NEW YORK: Marketing research is entering a new era defined by both unprecedented opportunities and challenges, according to a leading industry figure.
Gayle Fuguitt, president/ceo of the Advertising Research Foundation, discussed this subject during a keynote presentation at the ARF's 2014 Re:Think conference, which was held in New York.
"There's an opportunity for us to become the new researcher. And I believe that there's never actually been a better time," she said.
"Just look at all the things that we're encountering in our environment." (For more, including how the ARF is adapting to the new era in marketing research, read Warc's exclusive article: ARF's Fuguitt welcomes Re:Think delegates to a new era of research.)
Executives in the C-suite, Fuguitt continued, are placing greater demands than ever on researchers as they seek to tap into the deluge of consumer data now available.In the "dynamic new media landscape", she asserted, "the red phone [in our offices] is ringing, because we're the people in the know."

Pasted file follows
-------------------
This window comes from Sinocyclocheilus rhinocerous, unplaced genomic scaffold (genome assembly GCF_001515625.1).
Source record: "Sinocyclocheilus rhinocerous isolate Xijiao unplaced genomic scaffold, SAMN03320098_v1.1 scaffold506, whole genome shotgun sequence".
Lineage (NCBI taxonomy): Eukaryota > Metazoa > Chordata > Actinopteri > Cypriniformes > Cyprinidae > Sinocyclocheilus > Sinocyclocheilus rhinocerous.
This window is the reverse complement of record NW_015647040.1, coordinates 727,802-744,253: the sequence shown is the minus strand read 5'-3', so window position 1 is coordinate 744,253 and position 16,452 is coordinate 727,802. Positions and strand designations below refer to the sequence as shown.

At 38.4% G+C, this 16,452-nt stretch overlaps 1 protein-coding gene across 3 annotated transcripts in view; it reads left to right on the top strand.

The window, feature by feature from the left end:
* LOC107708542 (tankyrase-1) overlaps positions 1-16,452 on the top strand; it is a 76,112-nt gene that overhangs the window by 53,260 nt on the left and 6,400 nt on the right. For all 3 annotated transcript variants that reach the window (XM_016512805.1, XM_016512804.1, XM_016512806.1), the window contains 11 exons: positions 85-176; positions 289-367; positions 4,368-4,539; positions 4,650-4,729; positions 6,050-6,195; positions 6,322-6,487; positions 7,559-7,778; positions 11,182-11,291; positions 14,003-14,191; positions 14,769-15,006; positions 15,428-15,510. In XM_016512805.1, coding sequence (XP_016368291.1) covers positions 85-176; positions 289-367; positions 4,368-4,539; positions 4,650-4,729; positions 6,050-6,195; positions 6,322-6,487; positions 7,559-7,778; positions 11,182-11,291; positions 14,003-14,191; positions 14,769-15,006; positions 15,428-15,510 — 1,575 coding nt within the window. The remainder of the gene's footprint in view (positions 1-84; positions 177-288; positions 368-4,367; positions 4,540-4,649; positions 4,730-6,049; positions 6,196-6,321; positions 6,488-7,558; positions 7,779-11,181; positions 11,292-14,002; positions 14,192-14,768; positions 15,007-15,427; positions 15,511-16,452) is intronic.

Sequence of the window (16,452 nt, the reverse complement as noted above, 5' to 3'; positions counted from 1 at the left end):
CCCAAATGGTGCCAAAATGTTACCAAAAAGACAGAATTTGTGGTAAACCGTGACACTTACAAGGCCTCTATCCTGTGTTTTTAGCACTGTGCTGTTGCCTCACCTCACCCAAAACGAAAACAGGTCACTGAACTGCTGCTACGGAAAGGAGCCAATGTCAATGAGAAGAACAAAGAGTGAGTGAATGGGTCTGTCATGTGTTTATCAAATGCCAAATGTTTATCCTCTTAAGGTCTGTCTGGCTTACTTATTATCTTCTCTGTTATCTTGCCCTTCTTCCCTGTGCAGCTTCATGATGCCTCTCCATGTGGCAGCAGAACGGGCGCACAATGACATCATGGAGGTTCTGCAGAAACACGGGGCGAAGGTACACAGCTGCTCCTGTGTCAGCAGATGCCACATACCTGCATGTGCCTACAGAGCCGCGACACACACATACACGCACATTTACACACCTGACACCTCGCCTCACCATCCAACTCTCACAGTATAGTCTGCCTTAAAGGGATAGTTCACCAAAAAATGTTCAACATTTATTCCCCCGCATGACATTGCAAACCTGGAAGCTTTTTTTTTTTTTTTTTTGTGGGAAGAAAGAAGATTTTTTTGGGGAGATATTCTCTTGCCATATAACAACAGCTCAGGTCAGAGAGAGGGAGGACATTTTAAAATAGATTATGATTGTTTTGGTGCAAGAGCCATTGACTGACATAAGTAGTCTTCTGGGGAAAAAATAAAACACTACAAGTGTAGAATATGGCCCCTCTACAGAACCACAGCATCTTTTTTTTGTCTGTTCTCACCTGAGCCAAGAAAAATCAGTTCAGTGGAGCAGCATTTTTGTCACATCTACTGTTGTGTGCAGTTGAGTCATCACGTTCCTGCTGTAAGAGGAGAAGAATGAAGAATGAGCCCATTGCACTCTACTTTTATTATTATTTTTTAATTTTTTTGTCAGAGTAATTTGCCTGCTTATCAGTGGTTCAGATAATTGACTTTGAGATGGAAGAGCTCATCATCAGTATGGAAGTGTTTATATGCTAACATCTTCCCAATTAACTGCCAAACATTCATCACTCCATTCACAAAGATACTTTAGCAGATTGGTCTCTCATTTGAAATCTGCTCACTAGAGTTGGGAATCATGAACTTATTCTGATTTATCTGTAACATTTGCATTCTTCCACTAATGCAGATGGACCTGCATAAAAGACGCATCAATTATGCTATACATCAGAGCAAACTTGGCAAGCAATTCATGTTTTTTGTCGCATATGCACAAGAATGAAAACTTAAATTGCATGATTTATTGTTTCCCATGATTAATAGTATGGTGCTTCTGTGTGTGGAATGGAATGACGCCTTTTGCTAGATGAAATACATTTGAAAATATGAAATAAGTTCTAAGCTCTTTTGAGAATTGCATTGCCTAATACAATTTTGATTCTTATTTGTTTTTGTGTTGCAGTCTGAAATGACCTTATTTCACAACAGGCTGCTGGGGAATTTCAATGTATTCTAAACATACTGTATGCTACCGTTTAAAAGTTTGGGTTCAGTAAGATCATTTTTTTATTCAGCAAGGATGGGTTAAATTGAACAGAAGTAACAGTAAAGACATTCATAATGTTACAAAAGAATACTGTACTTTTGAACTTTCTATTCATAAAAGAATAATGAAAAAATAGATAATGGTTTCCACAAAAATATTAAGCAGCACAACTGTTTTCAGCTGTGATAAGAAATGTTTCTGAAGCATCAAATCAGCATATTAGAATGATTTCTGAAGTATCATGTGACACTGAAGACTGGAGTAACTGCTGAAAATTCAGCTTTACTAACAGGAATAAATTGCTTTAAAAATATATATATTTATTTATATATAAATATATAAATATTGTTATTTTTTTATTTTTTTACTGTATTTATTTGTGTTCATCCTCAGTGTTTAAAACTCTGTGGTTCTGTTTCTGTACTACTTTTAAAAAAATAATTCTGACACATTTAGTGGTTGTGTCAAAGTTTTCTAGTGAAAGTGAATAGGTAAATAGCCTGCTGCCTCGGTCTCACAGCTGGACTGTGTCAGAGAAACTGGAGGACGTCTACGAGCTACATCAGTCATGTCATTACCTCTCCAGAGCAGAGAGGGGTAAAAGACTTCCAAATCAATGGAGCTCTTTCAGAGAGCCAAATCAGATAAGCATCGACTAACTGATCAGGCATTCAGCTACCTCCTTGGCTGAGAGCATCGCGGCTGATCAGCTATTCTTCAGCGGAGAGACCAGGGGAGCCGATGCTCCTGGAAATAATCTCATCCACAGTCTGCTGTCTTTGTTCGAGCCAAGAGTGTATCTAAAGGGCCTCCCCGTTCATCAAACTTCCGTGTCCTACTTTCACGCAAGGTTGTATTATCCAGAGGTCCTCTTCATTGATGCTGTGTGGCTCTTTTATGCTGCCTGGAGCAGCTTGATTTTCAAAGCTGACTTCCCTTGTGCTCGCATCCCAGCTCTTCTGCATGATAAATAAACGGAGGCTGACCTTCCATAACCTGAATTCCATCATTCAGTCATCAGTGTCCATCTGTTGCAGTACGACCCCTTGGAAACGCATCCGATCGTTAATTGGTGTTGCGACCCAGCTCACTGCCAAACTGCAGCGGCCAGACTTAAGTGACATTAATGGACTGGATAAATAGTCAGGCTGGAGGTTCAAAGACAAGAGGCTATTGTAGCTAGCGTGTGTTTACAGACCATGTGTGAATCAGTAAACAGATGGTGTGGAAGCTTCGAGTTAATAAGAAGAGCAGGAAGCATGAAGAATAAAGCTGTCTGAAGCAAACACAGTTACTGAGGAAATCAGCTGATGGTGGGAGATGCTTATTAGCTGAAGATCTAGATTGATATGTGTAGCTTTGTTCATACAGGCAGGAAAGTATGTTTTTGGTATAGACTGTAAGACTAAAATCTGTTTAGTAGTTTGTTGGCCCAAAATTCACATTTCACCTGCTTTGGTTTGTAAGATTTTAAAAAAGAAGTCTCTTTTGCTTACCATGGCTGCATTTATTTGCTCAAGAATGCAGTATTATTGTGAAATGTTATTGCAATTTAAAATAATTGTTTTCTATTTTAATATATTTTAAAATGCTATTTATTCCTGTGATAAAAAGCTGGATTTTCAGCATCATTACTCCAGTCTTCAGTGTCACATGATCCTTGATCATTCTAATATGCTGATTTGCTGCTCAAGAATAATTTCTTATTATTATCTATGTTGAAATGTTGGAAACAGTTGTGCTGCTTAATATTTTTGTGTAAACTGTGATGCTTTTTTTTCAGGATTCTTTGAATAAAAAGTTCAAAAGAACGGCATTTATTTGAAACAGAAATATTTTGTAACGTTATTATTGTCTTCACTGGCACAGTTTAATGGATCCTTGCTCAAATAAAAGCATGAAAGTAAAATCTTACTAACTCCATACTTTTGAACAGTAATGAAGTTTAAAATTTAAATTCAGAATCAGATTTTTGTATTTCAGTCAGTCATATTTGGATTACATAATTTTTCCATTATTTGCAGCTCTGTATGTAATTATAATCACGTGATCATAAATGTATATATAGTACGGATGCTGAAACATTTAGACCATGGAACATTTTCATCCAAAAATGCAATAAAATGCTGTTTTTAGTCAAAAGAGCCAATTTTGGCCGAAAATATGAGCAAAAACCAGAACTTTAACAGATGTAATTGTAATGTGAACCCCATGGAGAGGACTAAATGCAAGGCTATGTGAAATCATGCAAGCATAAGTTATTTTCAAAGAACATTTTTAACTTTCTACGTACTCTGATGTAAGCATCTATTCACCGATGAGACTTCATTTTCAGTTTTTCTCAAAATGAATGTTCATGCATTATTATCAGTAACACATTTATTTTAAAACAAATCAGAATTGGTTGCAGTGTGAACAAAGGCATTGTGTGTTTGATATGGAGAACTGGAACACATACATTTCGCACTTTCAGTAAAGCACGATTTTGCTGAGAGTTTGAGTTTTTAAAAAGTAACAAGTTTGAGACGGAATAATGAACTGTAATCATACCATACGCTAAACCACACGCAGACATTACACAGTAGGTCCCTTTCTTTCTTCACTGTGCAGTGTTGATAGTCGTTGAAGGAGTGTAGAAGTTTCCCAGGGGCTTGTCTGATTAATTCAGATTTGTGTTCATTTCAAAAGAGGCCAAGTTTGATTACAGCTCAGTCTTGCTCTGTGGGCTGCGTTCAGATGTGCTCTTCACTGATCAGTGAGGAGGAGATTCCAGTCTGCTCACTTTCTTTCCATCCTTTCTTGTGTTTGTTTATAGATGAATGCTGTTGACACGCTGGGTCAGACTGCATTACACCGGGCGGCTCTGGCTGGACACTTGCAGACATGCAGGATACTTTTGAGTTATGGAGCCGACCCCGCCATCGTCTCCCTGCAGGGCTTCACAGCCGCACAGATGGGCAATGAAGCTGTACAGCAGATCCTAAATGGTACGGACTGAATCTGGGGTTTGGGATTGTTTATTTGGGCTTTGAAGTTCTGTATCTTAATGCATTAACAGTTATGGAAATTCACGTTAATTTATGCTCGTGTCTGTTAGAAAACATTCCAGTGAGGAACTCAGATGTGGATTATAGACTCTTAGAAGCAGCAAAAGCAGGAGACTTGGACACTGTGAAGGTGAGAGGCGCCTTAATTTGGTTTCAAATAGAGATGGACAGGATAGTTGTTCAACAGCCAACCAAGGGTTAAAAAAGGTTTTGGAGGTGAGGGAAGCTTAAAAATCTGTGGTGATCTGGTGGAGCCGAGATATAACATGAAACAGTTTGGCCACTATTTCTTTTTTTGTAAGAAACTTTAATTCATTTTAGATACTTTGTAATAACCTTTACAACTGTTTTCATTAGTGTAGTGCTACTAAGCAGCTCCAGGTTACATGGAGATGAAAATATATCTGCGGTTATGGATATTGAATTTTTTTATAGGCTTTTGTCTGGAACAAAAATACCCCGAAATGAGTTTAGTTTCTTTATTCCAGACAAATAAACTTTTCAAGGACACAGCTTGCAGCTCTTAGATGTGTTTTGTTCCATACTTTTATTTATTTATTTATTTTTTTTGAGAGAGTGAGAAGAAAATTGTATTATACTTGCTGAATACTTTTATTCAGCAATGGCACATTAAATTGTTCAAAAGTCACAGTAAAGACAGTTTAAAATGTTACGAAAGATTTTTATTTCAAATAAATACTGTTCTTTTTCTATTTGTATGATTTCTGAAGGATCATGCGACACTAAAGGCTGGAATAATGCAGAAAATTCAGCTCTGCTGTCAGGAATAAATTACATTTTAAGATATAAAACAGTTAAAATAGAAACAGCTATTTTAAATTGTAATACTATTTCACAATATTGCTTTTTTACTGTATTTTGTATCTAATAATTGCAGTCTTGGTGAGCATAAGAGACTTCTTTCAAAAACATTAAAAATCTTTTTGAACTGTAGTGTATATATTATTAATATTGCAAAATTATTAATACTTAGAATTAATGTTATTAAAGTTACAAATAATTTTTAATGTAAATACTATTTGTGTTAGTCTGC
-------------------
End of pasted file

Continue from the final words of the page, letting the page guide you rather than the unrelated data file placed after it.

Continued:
The questions being asked span everything from identifying the correct media mix to enhancing measurement techniques, anticipating how shopper habits might change and balancing the human with the automated.
"There's honestly never been a harder time for marketing research, because there are so many new roles. Are they scientists? Is research still art plus science?
"Do people make decisions? Or [do we rely on] machines for programmatic buying? What privacy risks do we have?"
In response, the ARF has outlined a three-point roadmap for the future, embracing its strategy, core areas of focus and monitoring various future trends that will be of vital importance.
The organization also plans to open an office in San Francisco, which will mean "you don't have to come to New York City in order to be connected with us."
Data sourced from Warc